by Sarah M. Vasquez
Roswell, New Mexico is one of the many TV show reboots in recent years, but it was apparent from the opening scene that this iteration is not a straight copy and paste version of the original. The CW show is about a woman who returns to her hometown to be with her father on the 10-year anniversary of her sister’s death, but she also reunites with her high school classmate, Max Evans, and his inner circle.
Throughout the season Liz and her father, Arturo—an undocumented immigrant—are constantly on the receiving end of racially-driven harassment. The town blames Liz’s older sister, Rosa, for the car accident that killed her and two classmates. Leading the charge is one of the victim’s brothers, who vandalizes the family’s alien-themed Crashdown Cafe.
During the first episode, he shoots inside the cafe, hitting Liz with one of the bullets. Liz should have died from the wound, but she’s saved by Max. Her tenacious curiosity leads her to discover that he has healing powers because he is an alien from another planet. Max, his sister Isobel and brother Michael are survivors of the 1947 UFO crash in Roswell, but they stayed inside their pods until 1997. When they were discovered, Max and Isobel were adopted, and Michael went into foster care. They’ve kept their true identity a secret until Max revealed it to Liz.
The original Roswell TV show aired during the heyday of the WB in the late ’90s, joining Dawson’s Creek and Buffy the Vampire Slayer with beautiful 20-somethings playing teenagers dealing with typical high school issues: crushes, first times and in Roswell’s case, trying to make it to graduation before the government gets to them. It was based on the Roswell High book series written by Melinda Metz. Diversity wasn’t on the forefront during those days, and Liz Ortecho became Liz Parker, played by Shiri Appleby, on the show. Incidentally, Appleby directed an episode of the reboot and is set to direct another one for the next season.
Roswell, New Mexico takes place 10 years after high school graduation (with amazing ’90s throwbacks). The main characters are adults inching their way to their 30s, allowing the show to tackle more mature issues that are prevalent during these current political times.
While the show is a science fiction drama about UFOs, it feels like one big metaphor for the current immigration debate. Some of the anxiety Max expresses about his hidden identity mirrors the same anxiety Liz has for her father. They both do what they can to avoid attention from a government entity, like avoiding hospitals, because knowing their secret could mean leaving Roswell, either through deportation or to become a science experiment.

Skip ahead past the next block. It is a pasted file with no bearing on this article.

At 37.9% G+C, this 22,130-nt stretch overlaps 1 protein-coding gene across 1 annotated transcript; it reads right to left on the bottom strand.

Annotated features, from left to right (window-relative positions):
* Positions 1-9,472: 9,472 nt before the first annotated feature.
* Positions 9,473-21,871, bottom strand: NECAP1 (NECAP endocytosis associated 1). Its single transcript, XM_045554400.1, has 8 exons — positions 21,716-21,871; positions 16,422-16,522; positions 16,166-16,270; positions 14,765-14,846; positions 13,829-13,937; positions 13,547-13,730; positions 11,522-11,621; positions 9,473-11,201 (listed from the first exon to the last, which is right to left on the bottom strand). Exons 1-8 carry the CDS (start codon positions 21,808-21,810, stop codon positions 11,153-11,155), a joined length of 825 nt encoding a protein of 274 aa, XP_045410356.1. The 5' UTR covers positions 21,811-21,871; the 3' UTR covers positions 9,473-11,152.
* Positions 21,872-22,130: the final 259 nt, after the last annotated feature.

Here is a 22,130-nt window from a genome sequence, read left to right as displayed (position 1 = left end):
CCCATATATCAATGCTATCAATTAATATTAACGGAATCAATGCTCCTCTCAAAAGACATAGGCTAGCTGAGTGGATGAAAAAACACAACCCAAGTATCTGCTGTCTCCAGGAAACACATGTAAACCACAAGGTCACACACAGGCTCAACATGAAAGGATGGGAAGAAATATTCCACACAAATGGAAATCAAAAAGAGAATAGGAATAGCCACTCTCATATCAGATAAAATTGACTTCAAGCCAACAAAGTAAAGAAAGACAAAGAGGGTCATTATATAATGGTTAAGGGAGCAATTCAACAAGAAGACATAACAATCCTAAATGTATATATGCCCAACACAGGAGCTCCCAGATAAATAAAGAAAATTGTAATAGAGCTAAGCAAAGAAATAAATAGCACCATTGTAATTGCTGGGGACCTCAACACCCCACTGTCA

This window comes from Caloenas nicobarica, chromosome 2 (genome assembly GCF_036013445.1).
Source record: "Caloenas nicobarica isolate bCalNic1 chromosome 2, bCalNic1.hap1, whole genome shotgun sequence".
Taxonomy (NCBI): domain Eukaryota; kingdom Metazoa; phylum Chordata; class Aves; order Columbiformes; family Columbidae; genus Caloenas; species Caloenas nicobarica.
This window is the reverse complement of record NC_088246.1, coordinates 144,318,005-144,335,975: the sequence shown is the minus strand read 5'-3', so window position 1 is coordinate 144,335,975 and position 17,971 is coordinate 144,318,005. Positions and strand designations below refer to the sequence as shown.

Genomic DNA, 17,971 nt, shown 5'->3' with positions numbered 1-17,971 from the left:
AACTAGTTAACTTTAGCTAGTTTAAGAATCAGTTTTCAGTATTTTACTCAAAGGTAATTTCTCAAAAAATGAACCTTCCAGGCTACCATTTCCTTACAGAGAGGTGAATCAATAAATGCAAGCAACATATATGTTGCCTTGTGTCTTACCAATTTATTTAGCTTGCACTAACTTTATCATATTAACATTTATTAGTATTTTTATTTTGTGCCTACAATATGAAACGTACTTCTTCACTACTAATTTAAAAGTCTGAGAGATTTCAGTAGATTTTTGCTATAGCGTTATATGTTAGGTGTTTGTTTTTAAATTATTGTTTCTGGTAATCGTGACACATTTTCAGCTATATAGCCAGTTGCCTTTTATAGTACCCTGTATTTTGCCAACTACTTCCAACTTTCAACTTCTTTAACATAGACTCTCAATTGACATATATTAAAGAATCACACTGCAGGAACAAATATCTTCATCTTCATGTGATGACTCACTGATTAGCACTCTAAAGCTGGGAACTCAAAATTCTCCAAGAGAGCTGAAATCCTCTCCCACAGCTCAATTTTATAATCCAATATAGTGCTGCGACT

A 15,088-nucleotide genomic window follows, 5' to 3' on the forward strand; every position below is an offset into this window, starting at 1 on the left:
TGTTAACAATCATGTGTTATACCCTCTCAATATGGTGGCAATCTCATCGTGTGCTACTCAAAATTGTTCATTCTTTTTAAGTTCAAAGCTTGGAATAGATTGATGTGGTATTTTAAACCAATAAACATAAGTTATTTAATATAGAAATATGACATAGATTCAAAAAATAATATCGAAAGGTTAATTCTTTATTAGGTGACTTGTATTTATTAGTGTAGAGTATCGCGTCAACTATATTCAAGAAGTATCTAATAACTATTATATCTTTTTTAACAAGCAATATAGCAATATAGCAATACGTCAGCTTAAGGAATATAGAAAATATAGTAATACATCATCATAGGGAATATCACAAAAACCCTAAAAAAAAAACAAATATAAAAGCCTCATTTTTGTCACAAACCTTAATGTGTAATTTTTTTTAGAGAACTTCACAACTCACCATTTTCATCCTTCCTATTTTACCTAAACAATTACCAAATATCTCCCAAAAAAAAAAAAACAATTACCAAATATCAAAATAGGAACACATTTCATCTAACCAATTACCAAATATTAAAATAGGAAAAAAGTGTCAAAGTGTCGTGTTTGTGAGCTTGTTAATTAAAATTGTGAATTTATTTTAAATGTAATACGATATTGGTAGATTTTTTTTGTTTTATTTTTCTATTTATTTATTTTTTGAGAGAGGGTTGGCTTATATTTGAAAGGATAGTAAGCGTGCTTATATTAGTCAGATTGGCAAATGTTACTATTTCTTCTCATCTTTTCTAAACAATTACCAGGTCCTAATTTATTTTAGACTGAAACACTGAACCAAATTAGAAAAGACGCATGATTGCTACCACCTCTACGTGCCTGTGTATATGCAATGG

Show creator/showrunner/executive producer Carina Adly MacKenzie and some of the cast attended the ATX Television Festival this summer in Austin to talk about the first season that aired earlier this year.
When MacKenzie was approached to bring Roswell back to the small screen, she asked herself what could she bring to the story. She told the crowd that she wanted to bring Liz back to her Latina roots, so Jeanine Mason, a Cuban-American, was hired to play Liz, in Roswell, New Mexico.
MacKenzie admitted that she had a lot of anxiety about whether or not she was the right person to tell this story and asked herself why shouldn’t she give this up for a Latina showrunner.
Growing up, MacKenzie attended Islamic school every Sunday and considers herself as a Muslim. But because she has dirty blond hair and blue eyes, she said she “passes.”
“Nobody looks at me on the street and thinks that I’m Muslim, or when phobia is directed at Muslim people, I don’t get that,” MacKenzie said during the panel. “I have this privilege of being able to kind of hide.”
In Roswell, New Mexico, the same people who say racist comments towards Liz and Arturo are the same people that treat Max, Isobel and Michael as human beings even though they are the ones that are actually aliens.
“I wanted to tell the story of what it feels like when people believe that the people that you love are the enemy, but that you kind of pass as this safe person,” said MacKenzie.
Max, Isobel and Michael assimilated as a way of survival. Max is a sheriff’s deputy. Isobel is a socialite with a doting husband, and Michael is a mechanic. In the episode, “Tearin’ Up My Heart,” Isobel organizes a screening of Mars Attacks!, the Tim Burton film that is exactly what the title says, for a fundraiser. When Max tells his sister that he was hoping for the more lighthearted ’80s film, E.T. the Extra-Terrestrial, they both smiled when Isobel replies that “xenophobia sells more tickets.” To the town, they pass, but they also carry this burden of living a lie and the fear of what will happen if their secret comes out.
Behind these stories is the diverse writing staff that include Latinx writers. MacKenzie said that the writing room for the upcoming season is more diverse, and some of the writers are on their path to citizenship. The writing room also works with advocacy groups, such as Define American, that shift the conversation about immigrants and citizenship in America, to fully develop these types of stories for the show.
Also, MacKenzie shared that she writes about what she loves, but also what makes her angry.
“And I’ve been kind of angry lately,” said MacKenzie. “There’s a lot of stuff politically that I really want to address.”
The first season of Roswell, New Mexico can be viewed TheCW.com or Netflix. Season 2 will air in 2020.